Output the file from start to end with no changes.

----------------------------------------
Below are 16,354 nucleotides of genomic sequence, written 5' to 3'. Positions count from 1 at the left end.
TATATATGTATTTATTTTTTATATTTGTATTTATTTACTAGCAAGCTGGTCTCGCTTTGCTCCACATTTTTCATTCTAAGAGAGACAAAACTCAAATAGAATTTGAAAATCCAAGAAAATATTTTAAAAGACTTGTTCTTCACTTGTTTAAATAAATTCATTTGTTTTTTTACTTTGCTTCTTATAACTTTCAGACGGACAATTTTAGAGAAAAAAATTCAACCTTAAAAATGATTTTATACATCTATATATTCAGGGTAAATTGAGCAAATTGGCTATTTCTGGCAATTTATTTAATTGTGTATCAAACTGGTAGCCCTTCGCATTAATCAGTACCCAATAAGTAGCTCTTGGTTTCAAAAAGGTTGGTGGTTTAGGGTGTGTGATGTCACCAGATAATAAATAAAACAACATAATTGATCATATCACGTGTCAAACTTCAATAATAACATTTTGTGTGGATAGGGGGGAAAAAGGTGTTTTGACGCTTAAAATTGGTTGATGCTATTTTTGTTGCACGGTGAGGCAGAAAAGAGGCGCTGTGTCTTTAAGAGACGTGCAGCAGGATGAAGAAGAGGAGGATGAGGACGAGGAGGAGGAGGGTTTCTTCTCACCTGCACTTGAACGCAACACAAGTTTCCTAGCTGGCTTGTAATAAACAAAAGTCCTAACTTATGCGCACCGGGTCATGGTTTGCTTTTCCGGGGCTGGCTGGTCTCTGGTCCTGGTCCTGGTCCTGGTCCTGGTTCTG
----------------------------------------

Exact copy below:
Below are 16,354 nucleotides of genomic sequence, written 5' to 3'. Positions count from 1 at the left end.
TATATATGTATTTATTTTTTATATTTGTATTTATTTACTAGCAAGCTGGTCTCGCTTTGCTCCACATTTTTCATTCTAAGAGAGACAAAACTCAAATAGAATTTGAAAATCCAAGAAAATATTTTAAAAGACTTGTTCTTCACTTGTTTAAATAAATTCATTTGTTTTTTTACTTTGCTTCTTATAACTTTCAGACGGACAATTTTAGAGAAAAAAATTCAACCTTAAAAATGATTTTATACATCTATATATTCAGGGTAAATTGAGCAAATTGGCTATTTCTGGCAATTTATTTAATTGTGTATCAAACTGGTAGCCCTTCGCATTAATCAGTACCCAATAAGTAGCTCTTGGTTTCAAAAAGGTTGGTGGTTTAGGGTGTGTGATGTCACCAGATAATAAATAAAACAACATAATTGATCATATCACGTGTCAAACTTCAATAATAACATTTTGTGTGGATAGGGGGGAAAAAGGTGTTTTGACGCTTAAAATTGGTTGATGCTATTTTTGTTGCACGGTGAGGCAGAAAAGAGGCGCTGTGTCTTTAAGAGACGTGCAGCAGGATGAAGAAGAGGAGGATGAGGACGAGGAGGAGGAGGGTTTCTTCTCACCTGCACTTGAACGCAACACAAGTTTCCTAGCTGGCTTGTAATAAACAAAAGTCCTAACTTATGCGCACCGGGTCATGGTTTGCTTTTCCGGGGCTGGCTGGTCTCTGGTCCTGGTCCTGGTCCTGGTCCTGGTTCTG